While Sinclair and Owen were fully convinced Socialists and were willing to live their lives in service to this paradigm, they were less than effective as ambassadors of their faith. Their commitment to the cause intellectually, socially and individually was not enough to make others want to embrace their views and lifestyle. Sound familiar? The modern church is virtually as ineffective in their current approaches to social issues. Despite recent advances in dislodging some evangelical heads from the sand of social rot, finding ears that hear and eyes that see is a full-time and lifelong calling (not to mention frustrating and tiring).
It’s simply not enough to get Christians politically aware and active, they need to be applying biblical thinking to their social activism. Seeker-sensitive megachurches are getting many people in the door with music, self-help sermons, and coffee, but with what are they really sending them back out? It’s nothing more than a weekly fix of spiritual mumbo-jumbo that may or may not apply to those “seeking.” And as Upton Sinclair found out, the “bait and switch” tactic almost never results in what you really intended. If you get people in the door to listen to loud music while sipping gourmet coffee, this is exactly what they’ll come back for. We shouldn’t be surprised when the message of the cross causes conflict. Regardless of how comfy the dentist chair may be, the drill is still painful.
Unlike Locke’s tabula rasa, grown-ups have all kinds of baggage and ideas floating around their heads, some biblical, but most not. We must remain as determined as Robert Owen, even when we see little or no progress. Instead of “calling the whole thing off,” our resolve must remain. Changing a culture takes much longer than two—or even twenty—years. We are fighting spiritual battles in a physical world. Our weapons are spirit AND truth. While Owen had the right idea, his implementation would have failed anyway, because he was not equipping his insulated community to deal with the big bad world outside. The Village, a film by writer and director M. Night Shamylan, exemplifies this short-sightedness well. The citizens in the village were safe and secure inside the walls, but difficulties arose when they were forced to go outside of their self-made “utopia” for help. Try as they might to be independent, they simply couldn’t ignore the “outside world” forever.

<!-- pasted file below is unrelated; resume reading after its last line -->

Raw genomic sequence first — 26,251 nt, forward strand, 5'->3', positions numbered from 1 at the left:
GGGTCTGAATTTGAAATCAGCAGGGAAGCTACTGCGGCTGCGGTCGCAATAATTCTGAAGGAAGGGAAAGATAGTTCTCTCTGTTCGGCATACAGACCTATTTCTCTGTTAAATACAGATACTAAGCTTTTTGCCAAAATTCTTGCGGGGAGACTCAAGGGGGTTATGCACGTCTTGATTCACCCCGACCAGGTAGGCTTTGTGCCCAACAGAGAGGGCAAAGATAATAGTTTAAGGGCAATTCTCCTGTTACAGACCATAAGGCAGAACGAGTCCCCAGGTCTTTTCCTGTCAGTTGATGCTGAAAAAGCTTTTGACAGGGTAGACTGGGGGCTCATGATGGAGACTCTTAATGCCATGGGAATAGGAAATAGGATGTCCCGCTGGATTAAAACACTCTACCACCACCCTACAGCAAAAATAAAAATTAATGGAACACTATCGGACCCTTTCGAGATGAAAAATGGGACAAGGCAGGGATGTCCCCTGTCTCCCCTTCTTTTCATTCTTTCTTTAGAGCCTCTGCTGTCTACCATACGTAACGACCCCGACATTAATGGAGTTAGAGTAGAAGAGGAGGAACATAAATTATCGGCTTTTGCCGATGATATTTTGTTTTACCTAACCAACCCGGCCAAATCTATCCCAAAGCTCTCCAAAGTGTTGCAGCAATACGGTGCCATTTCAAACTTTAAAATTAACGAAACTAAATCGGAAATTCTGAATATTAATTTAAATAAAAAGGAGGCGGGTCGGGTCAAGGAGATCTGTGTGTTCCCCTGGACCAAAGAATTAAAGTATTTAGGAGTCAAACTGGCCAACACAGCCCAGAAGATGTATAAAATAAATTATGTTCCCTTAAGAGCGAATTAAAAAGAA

While it may be technically true that our citizenship is in heaven, we are still citizens and active participants in this world. Jesus didn’t give us orders to let this world fall apart, because “Earth is not our home.” In fact, He lived, died, and rose again on this planet, physically, in order to pay the penalty for our sin. Our spiritual problem required a physical AND spiritual solution. “But if there is no resurrection of the dead, not even Christ has been raised; and if Christ has not been raised, then our preaching is vain, your faith also is vain” (1 Corinthians 15:13-14). Paul is saying here that it is pointless to have a spiritual-only “messiah.” In case you missed it, he further declares, “if Christ has not been raised, your faith is worthless; you are still in your sins” (v. 17). According to Paul, a non-physical Jesus does precisely nothing for the problem of sin. Likewise, non-physical Christians—or spiritually-minded only—will do nothing for the world. Only a church that is both spiritual and physical can qualify to be light and salt. “For as he thinks in his heart, so is he” (Proverbs 23:7).